Ireland Hobert-Hoch is an unlikely rebel. The middle-school student is soft-spoken, wears glasses and braces and brings home straight-A’s. Still, she was sent to the principal’s office for disciplinary action at Southeast Polk Junior High in Pleasant Hill, Iowa, three weeks ago, after she politely refused to be weighed.
“[The gym instructor] just told me to get weighed, and I said, 'No,' so she sent me to the office,” Ireland told The Des Moines Register. “I don't feel like it's [the school's] business. I feel like it's my doctor and my mom and my own business – or maybe not even my own, because I don't need to know that right now."
Ireland and her classmates were allegedly corralled into one room and had their height and weight measured in front of other students. The students were taking part in the FitnessGram program, which involves calculating their Body Mass Index.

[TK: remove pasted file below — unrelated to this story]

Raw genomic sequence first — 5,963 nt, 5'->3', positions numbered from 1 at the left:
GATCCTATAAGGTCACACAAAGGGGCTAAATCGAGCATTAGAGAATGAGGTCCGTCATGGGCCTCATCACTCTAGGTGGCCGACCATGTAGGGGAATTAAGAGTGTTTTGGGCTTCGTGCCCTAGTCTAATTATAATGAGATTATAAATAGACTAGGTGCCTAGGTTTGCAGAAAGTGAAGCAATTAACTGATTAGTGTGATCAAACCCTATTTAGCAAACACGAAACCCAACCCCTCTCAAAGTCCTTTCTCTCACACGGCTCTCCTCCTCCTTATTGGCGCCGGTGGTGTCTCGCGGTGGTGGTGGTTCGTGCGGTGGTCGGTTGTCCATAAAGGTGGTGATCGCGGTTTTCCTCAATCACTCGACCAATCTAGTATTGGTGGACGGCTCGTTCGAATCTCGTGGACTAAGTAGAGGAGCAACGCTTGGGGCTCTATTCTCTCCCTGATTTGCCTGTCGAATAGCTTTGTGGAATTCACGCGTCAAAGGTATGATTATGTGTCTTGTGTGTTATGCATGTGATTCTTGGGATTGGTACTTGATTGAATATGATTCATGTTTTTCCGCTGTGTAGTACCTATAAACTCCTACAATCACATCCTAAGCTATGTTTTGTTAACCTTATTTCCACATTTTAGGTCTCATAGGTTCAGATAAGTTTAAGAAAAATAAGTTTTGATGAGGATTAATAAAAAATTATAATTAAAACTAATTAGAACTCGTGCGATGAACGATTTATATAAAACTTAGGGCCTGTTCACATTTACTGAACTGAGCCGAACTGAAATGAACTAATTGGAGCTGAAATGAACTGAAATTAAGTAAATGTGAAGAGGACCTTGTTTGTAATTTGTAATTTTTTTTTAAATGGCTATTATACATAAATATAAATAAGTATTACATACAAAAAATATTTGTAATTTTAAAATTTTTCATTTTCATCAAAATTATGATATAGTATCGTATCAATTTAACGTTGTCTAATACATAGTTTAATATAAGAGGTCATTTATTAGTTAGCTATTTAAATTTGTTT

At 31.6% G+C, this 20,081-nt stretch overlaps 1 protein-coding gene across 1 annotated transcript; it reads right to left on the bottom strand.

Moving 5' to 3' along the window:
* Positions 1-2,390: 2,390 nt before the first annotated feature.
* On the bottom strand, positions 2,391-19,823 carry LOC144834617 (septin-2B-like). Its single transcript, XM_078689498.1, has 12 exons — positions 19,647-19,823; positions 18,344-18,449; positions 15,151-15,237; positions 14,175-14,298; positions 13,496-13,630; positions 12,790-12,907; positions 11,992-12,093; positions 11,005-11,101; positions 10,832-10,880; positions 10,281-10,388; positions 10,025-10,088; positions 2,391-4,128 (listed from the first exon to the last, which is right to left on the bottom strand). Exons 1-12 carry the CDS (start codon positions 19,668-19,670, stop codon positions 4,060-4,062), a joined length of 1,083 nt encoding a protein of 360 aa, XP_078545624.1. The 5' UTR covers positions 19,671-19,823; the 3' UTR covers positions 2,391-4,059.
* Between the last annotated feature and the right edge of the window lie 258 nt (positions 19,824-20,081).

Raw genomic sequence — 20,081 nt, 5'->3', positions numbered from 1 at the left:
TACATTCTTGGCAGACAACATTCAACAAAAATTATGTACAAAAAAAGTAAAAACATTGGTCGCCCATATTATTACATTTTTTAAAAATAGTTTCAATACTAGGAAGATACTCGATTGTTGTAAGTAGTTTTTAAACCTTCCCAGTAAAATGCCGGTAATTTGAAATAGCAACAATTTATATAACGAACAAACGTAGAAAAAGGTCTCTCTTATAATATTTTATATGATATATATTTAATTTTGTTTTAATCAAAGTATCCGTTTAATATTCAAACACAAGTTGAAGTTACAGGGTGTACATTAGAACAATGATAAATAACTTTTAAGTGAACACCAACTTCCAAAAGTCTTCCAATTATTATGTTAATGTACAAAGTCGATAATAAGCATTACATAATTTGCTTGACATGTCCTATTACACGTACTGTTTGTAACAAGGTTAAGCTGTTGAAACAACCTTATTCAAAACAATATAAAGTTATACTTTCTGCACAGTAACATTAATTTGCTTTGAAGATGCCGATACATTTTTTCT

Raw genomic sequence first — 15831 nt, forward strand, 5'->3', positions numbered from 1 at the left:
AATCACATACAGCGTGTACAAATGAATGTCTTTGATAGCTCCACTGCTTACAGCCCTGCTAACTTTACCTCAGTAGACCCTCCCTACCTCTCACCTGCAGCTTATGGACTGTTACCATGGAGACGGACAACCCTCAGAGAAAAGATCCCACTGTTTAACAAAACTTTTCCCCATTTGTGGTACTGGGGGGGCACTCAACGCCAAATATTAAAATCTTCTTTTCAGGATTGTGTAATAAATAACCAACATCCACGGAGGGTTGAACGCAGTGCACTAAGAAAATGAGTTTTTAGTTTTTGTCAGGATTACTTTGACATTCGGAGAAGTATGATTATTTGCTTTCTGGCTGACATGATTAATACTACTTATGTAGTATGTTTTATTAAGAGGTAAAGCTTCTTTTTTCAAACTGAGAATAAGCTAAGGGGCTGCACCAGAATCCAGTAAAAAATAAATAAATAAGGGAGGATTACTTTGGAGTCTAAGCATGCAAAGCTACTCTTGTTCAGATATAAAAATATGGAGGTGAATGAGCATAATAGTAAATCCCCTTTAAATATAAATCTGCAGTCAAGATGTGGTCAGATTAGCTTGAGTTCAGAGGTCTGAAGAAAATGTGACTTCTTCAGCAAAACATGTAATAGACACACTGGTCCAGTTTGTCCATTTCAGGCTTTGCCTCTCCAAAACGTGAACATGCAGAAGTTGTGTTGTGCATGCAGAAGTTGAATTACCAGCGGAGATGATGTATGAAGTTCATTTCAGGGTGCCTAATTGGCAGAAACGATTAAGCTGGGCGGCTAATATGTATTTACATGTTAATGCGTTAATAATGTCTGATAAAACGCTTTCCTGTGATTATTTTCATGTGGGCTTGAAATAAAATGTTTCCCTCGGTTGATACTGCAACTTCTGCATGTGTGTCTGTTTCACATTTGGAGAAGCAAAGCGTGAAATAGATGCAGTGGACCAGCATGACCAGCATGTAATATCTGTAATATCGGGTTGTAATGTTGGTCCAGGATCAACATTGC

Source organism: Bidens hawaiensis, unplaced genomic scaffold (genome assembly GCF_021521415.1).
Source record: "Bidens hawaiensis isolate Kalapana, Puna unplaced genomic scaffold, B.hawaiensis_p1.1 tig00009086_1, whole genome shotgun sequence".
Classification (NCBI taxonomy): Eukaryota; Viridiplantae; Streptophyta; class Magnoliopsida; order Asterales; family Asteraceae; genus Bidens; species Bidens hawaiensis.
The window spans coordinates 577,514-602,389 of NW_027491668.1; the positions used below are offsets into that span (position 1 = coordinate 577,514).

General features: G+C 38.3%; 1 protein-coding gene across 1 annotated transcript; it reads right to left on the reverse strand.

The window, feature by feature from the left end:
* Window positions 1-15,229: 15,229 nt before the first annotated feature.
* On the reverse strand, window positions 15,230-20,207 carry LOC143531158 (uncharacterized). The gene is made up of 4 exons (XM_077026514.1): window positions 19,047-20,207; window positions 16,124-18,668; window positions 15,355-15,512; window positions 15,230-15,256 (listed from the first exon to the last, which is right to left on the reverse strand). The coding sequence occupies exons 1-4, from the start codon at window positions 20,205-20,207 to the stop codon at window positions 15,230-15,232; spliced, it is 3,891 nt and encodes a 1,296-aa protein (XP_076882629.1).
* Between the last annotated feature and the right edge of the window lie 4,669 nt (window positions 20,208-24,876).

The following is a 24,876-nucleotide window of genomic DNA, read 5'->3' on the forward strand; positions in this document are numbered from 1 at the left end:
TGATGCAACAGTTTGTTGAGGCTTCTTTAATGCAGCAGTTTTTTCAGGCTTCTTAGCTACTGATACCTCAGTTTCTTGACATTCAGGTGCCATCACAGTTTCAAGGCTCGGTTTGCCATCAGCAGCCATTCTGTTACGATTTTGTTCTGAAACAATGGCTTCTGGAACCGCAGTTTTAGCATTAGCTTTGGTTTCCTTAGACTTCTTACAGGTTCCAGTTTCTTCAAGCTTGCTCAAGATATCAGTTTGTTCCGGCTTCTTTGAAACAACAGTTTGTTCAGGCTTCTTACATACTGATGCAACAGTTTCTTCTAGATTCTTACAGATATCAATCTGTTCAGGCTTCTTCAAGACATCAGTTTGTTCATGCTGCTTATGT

School principal Mike Daily defended the program to the Huffington Post: "The issue anytime a student is sent to the office refers more to the situation and how it has escalated, not necessarily the event at hand. I know saying, 'Hey, we've always done this,' is not a good explanation," he said, but the measurements are part of a bigger assessment program. "If it gives kids feedback, that helps," he said.
Ireland was offered alternatives, like being weighed in the nurses office. She still refused, reiterating that it made her uncomfortable. Other students followed her lead and said being weighed also made them uneasy.
“It's very common among young girls, and even women, to become obsessed with the number on the scale," said Heather Hobert-Hoch, Ireland’s mother. She said she wants her daughter to have a healthy body image.
“My mom said [weight] doesn’t say anything about who you are, if you’re a good person or not,” Ireland said.
Daily will address the issue at the next school-board meeting, but Ireland is still glad she took action.